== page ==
Think about it this way: each decision that we make during the development of an application is, by necessity, a narrowing of our scope. Defining what our application is is required to define what it isn’t, and vice versa, just as a sculptor’s creation emerges once the parts that don’t belong are removed from a block of stone. The real art in programming is figuring out how to make the fewest decisions necessary to create a program that does what we need it to do.
So, then, it stands to reason that we’ll never have more freedom to influence the way that people (ourselves included) reason about an application than before we’ve chosen the words that represent that way of thinking. Words matter. They give us convenient hooks on which to hang various concepts, and the words we choose carry preconceptions about the things they describe.
Side note: This is, I believe, why “naming things” is one of the hard problems of computer science. Naming things well requires a recognition of what they are, or will be, and since we generally need an identifier to attach behavior to in order to implement the behavior in the first place, it would seem to require some degree of precognition. Our difficulty in naming things is a manifestation of our difficulty in reasoning about a given problem.
Writing domain models first allows us to experiment with different ways of thinking about the problem with very little friction. And somehow, for me at least, knowing there aren’t tables in a database with the names I chose removes a small but perceptible disincentive to change. When we’re just writing a few Ruby classes, there’s no need to run a migration or change a bunch of mocks in order to test an idea.
Once we’ve done enough playing around with different ways of thinking about the problem, we should have a good idea of how we’d like to think about the problem. That’s a huge step. I’d argue that the biggest value of “design patterns” isn’t the patterns themselves, but that they have names. Likewise for our code. Once things have names, those “hooks” on which we can hang concepts exist. You can meaningfully discuss the model with another human being.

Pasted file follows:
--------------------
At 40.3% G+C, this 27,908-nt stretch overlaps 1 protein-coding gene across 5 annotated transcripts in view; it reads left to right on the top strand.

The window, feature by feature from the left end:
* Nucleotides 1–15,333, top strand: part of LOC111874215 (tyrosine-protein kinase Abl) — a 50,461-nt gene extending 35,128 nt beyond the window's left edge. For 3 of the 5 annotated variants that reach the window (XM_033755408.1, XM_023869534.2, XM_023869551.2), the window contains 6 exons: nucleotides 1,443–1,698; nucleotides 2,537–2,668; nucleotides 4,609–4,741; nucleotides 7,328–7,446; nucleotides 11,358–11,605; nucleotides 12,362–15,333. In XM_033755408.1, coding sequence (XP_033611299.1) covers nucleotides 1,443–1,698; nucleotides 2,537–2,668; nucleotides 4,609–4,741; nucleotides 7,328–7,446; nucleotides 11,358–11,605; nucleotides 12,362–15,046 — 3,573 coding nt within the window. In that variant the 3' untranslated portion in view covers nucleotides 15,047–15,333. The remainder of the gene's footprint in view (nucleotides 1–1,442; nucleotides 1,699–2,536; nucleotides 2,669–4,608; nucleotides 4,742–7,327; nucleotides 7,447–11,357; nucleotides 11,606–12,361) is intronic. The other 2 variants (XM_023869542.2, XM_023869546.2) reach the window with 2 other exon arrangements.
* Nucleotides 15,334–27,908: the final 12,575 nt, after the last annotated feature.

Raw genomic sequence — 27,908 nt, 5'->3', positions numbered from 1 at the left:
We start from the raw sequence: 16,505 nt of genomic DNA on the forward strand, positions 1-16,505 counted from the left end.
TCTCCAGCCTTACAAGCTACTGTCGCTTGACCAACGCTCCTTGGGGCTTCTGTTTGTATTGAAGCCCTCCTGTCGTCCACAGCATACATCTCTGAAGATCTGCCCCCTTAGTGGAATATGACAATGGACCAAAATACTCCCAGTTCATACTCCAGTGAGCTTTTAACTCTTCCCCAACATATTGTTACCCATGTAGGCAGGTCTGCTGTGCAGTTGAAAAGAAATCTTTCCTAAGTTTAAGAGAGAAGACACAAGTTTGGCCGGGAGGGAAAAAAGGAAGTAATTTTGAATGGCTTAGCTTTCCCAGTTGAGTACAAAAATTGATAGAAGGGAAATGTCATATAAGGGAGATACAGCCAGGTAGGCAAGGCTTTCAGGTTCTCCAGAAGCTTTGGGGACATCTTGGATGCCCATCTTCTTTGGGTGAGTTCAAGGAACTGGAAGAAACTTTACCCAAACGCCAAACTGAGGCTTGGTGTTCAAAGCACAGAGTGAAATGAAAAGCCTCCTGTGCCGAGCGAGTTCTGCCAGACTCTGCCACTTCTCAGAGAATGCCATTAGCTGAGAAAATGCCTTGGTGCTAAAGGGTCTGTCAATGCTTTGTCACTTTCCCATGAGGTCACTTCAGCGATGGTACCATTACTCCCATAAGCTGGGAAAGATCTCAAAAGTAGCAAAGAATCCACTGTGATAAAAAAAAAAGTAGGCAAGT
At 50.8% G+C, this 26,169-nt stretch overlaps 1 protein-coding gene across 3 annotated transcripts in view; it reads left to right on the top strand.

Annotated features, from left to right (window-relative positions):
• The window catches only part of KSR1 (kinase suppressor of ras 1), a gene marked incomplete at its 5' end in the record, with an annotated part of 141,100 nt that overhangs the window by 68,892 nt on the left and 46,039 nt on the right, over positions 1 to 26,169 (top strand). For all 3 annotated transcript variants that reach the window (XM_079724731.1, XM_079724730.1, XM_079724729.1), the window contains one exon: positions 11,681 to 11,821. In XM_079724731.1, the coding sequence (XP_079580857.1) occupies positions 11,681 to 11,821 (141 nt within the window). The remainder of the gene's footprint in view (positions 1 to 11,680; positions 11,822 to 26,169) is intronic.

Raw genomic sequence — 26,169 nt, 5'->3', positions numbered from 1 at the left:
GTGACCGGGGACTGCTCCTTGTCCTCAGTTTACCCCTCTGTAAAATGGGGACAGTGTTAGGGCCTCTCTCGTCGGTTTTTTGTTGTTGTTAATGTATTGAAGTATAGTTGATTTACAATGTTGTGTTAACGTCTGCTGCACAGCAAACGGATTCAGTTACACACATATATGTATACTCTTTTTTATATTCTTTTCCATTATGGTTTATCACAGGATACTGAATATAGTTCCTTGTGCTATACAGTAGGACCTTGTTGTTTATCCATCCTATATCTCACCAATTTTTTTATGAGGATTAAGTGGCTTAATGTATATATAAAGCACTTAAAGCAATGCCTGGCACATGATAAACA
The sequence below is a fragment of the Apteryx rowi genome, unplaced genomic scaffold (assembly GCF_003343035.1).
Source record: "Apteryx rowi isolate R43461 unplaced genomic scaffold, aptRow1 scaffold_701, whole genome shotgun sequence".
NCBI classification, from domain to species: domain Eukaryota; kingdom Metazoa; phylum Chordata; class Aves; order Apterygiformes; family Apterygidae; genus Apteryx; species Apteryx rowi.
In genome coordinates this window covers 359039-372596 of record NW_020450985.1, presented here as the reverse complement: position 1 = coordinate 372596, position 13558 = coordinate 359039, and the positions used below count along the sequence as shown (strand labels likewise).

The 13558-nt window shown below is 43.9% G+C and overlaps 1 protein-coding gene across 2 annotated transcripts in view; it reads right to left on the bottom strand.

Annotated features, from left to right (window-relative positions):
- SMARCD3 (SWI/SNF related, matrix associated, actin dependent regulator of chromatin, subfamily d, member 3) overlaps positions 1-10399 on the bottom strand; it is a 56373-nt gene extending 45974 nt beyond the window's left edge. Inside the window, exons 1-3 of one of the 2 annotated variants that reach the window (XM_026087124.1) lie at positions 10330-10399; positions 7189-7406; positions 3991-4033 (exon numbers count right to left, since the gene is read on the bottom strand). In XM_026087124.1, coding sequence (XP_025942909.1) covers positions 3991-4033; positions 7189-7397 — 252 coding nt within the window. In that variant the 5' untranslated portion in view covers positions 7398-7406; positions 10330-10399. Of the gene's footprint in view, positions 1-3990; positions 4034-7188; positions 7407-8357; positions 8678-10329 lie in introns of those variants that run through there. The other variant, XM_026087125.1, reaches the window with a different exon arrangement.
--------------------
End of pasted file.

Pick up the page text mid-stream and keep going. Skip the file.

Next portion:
In fact, that’s become a heuristic I’ve started to use. If I can’t have a discussion about my code without sitting someone down in front of a monitor and pointing at specific lines on the screen, then I haven’t named enough things.
Now that we’ve determined our ideal way of thinking about the problem, and we’ve even got some nifty running code that shows that this way of thinking about the problem can yield the desired results, it’s time to make concessions to the real world. This means we might be making adjustments to map our domain model to a persistence model and, in a Rails app, deciding what concessions we’re willing to make to “The Rails Way.”
I had a few false starts in that area, and arrived at a set of basic rules for the application I built after some experimentation. But that’s a topic for the next post.
 Yes, scaling is an interesting and difficult problem. It is, however, not likely one which you are yet encountering in your greenfield application, nor one that is unique to your application. Lots of applications need to scale.comments powered by Disqus